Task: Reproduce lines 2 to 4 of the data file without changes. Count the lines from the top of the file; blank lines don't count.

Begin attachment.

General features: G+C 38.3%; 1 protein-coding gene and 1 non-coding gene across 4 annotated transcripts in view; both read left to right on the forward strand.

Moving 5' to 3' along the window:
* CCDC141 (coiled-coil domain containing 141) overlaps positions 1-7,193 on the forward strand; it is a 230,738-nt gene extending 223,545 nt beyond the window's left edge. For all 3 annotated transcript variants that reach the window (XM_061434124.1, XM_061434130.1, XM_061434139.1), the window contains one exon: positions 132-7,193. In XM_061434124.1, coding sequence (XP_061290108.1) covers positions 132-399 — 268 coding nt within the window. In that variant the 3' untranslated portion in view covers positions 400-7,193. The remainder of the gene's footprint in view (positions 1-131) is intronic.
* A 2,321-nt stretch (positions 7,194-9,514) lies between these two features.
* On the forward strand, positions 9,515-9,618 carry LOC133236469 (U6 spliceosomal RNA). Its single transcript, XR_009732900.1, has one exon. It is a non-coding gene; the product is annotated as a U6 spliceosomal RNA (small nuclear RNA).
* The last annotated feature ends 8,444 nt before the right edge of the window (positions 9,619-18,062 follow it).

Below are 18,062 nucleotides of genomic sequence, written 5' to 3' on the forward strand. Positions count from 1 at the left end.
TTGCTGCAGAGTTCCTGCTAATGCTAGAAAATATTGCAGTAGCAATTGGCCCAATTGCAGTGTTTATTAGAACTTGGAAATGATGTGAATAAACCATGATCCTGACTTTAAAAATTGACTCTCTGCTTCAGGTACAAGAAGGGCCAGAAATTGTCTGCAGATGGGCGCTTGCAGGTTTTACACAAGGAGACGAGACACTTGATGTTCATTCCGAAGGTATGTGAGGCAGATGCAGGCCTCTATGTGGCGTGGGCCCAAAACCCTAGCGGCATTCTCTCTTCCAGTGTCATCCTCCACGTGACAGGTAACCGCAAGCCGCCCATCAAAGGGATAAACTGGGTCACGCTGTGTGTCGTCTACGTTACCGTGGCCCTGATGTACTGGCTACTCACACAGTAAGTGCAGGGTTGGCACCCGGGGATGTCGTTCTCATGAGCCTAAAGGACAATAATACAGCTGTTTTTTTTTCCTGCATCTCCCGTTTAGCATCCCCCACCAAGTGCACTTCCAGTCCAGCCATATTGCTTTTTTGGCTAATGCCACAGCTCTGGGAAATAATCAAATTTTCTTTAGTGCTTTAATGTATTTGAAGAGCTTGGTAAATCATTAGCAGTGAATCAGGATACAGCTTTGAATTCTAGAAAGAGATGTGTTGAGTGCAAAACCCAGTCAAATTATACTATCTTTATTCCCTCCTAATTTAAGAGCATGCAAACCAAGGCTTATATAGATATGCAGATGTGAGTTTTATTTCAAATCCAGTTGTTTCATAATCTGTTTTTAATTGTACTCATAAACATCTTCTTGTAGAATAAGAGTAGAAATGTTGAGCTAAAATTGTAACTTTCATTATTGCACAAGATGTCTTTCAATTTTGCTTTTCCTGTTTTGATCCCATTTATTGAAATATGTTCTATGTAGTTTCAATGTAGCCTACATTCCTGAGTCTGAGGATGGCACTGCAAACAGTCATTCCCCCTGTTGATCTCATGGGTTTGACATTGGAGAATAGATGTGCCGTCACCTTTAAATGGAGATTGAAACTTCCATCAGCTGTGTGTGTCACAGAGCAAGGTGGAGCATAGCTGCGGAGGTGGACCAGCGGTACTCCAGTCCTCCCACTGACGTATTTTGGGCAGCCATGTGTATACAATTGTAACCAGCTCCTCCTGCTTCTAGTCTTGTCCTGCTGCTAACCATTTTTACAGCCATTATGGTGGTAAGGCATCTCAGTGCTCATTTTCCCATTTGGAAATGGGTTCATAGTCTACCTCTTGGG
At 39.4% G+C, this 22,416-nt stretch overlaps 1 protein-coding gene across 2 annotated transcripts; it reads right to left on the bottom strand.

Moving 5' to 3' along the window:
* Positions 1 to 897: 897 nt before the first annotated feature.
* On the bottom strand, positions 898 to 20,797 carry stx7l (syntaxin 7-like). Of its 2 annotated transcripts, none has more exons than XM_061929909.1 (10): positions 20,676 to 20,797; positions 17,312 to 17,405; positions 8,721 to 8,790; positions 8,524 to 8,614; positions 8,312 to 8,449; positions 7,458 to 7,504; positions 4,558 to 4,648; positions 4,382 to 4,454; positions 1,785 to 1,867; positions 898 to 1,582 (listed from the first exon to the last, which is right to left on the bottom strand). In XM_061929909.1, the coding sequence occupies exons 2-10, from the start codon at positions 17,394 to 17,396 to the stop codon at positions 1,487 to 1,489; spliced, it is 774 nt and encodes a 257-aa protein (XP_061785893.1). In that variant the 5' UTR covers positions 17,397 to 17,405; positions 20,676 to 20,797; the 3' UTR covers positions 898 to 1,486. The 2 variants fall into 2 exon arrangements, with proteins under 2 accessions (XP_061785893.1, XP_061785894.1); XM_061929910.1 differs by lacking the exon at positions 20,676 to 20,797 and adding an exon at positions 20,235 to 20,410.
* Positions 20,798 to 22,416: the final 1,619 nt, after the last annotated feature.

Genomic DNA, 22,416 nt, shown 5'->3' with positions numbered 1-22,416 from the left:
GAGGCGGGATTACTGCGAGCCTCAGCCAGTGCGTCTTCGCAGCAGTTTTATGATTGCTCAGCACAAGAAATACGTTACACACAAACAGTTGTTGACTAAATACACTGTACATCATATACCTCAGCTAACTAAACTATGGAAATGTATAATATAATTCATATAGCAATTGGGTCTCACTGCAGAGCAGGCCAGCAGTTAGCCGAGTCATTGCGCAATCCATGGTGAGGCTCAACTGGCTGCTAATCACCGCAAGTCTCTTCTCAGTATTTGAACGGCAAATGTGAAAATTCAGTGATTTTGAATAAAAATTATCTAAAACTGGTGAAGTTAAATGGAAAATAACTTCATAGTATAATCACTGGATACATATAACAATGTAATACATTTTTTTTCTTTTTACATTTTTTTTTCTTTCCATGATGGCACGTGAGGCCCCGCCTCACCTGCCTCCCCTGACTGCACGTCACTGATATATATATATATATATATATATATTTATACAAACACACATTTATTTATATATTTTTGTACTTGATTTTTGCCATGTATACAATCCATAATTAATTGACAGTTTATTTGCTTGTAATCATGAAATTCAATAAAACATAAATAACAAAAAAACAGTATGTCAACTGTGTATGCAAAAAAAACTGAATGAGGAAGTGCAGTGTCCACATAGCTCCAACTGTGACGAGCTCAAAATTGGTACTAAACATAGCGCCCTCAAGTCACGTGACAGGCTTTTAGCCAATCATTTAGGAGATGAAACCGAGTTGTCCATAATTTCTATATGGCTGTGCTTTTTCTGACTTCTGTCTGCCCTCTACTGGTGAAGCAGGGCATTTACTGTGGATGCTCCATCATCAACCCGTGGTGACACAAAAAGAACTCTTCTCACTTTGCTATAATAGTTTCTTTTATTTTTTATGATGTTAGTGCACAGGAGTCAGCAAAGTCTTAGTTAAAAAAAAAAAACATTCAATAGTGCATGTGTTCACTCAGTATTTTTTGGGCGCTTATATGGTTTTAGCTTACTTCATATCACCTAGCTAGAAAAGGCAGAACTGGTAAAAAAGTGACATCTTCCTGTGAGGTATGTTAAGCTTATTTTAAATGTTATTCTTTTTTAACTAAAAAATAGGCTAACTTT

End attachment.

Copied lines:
Moving 5' to 3' along the window:
* CCDC141 (coiled-coil domain containing 141) overlaps positions 1-7,193 on the forward strand; it is a 230,738-nt gene extending 223,545 nt beyond the window's left edge. For all 3 annotated transcript variants that reach the window (XM_061434124.1, XM_061434130.1, XM_061434139.1), the window contains one exon: positions 132-7,193. In XM_061434124.1, coding sequence (XP_061290108.1) covers positions 132-399 — 268 coding nt within the window. In that variant the 3' untranslated portion in view covers positions 400-7,193. The remainder of the gene's footprint in view (positions 1-131) is intronic.
* A 2,321-nt stretch (positions 7,194-9,514) lies between these two features.